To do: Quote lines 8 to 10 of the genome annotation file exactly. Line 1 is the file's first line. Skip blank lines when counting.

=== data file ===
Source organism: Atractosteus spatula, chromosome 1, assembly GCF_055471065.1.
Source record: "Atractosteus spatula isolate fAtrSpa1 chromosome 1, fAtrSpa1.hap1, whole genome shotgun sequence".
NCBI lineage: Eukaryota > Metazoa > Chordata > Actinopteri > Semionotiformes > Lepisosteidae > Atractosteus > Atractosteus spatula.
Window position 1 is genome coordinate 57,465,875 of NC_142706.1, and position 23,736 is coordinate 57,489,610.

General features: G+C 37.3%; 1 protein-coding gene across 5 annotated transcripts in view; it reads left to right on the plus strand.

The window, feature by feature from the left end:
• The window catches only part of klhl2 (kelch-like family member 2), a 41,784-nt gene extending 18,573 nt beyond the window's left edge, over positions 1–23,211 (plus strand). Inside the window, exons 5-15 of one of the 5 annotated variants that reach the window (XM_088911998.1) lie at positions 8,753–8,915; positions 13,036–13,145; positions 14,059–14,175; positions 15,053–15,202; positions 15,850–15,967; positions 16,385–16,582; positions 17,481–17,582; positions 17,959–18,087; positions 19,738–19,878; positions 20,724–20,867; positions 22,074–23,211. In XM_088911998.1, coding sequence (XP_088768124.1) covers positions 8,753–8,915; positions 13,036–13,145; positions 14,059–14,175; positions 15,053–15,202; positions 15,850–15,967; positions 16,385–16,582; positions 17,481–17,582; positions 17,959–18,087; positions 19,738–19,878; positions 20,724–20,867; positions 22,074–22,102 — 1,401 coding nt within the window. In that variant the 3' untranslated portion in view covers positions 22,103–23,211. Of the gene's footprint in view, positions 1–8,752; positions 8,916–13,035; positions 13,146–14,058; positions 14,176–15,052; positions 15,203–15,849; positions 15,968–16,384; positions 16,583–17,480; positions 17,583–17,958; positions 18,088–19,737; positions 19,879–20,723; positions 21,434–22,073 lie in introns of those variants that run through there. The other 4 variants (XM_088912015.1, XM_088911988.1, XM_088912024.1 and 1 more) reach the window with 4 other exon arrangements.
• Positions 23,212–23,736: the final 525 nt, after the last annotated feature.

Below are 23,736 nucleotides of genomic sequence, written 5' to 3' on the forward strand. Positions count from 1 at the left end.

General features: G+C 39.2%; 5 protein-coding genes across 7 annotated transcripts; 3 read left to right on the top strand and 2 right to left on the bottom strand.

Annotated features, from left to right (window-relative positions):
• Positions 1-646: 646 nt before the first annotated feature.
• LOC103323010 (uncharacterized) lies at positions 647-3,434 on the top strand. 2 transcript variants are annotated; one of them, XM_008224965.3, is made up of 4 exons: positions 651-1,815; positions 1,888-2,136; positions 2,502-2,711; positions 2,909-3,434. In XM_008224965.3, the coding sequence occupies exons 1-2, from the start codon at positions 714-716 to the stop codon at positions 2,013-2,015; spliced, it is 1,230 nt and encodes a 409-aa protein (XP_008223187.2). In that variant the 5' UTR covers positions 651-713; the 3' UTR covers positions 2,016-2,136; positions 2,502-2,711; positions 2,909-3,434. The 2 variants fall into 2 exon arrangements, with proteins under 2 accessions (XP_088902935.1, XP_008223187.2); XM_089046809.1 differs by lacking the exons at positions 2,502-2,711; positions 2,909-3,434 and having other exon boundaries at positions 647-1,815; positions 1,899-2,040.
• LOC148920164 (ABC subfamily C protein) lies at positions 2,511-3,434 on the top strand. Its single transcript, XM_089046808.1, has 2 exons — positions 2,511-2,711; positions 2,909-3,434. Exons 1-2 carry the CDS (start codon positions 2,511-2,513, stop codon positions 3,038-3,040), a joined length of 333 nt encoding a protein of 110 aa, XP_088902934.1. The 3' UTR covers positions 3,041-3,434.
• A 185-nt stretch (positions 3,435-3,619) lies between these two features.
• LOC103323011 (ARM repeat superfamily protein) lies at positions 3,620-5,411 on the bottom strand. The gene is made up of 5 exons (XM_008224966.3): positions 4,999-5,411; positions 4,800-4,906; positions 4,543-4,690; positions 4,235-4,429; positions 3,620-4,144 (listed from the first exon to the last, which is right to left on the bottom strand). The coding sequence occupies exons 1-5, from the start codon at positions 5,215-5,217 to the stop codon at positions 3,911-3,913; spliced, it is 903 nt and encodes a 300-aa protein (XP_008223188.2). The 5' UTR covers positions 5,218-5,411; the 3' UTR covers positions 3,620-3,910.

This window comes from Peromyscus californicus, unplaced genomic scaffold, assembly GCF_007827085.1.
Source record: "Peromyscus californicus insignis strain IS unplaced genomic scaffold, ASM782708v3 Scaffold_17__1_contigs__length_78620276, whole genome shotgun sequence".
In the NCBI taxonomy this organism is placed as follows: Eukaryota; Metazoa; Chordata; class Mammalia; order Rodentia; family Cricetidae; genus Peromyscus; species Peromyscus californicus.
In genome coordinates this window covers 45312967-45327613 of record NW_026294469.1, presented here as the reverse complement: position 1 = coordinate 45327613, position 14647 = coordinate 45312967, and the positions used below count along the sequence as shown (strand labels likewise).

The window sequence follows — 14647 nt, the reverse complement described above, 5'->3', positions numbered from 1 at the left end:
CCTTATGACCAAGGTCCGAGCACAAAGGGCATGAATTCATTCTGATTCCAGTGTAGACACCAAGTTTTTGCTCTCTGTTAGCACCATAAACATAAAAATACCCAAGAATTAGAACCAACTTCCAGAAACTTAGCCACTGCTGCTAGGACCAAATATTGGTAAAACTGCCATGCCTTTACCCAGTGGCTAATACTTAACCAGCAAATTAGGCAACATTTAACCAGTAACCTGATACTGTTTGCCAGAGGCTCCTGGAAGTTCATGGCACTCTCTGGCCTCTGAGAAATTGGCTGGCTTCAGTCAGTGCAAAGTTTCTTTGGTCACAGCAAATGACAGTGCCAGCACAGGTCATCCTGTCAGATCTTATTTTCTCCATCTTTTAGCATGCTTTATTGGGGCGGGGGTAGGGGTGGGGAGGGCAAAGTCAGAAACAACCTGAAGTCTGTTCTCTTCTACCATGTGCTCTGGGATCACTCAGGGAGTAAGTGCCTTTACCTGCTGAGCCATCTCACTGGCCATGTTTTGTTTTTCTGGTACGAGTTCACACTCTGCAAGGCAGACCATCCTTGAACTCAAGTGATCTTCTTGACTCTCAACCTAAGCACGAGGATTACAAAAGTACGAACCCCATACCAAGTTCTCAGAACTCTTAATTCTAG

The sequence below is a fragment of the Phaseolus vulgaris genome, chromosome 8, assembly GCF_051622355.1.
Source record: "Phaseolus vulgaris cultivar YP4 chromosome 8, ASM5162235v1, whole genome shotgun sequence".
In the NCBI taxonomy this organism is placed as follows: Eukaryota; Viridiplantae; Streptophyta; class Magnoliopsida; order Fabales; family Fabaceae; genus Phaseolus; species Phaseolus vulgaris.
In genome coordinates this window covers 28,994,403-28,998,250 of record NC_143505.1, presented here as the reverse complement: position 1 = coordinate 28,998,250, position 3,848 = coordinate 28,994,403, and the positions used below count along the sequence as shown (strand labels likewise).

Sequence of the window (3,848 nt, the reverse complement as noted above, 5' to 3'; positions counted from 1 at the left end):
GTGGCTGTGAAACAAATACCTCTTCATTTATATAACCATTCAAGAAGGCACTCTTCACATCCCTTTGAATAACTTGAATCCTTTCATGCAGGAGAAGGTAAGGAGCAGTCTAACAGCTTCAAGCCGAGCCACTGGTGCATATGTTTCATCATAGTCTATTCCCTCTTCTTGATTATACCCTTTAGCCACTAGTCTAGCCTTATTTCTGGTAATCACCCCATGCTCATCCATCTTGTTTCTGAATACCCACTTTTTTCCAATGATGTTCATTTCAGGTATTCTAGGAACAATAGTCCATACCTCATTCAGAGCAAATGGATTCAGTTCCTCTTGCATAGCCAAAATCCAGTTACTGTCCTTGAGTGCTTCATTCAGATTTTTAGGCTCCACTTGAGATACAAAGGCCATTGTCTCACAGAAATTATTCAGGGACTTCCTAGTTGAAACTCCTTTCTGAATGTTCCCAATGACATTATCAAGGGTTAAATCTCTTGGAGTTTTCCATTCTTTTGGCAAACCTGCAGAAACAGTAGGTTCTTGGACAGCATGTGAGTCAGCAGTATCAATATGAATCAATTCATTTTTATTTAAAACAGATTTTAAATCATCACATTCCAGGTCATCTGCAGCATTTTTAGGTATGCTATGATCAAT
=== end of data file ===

• Positions 23,212–23,736: the final 525 nt, after the last annotated feature.

Below are 23,736 nucleotides of genomic sequence, written 5' to 3' on the forward strand. Positions count from 1 at the left end.

General features: G+C 39.2%; 5 protein-coding genes across 7 annotated transcripts; 3 read left to right on the top strand and 2 right to left on the bottom strand.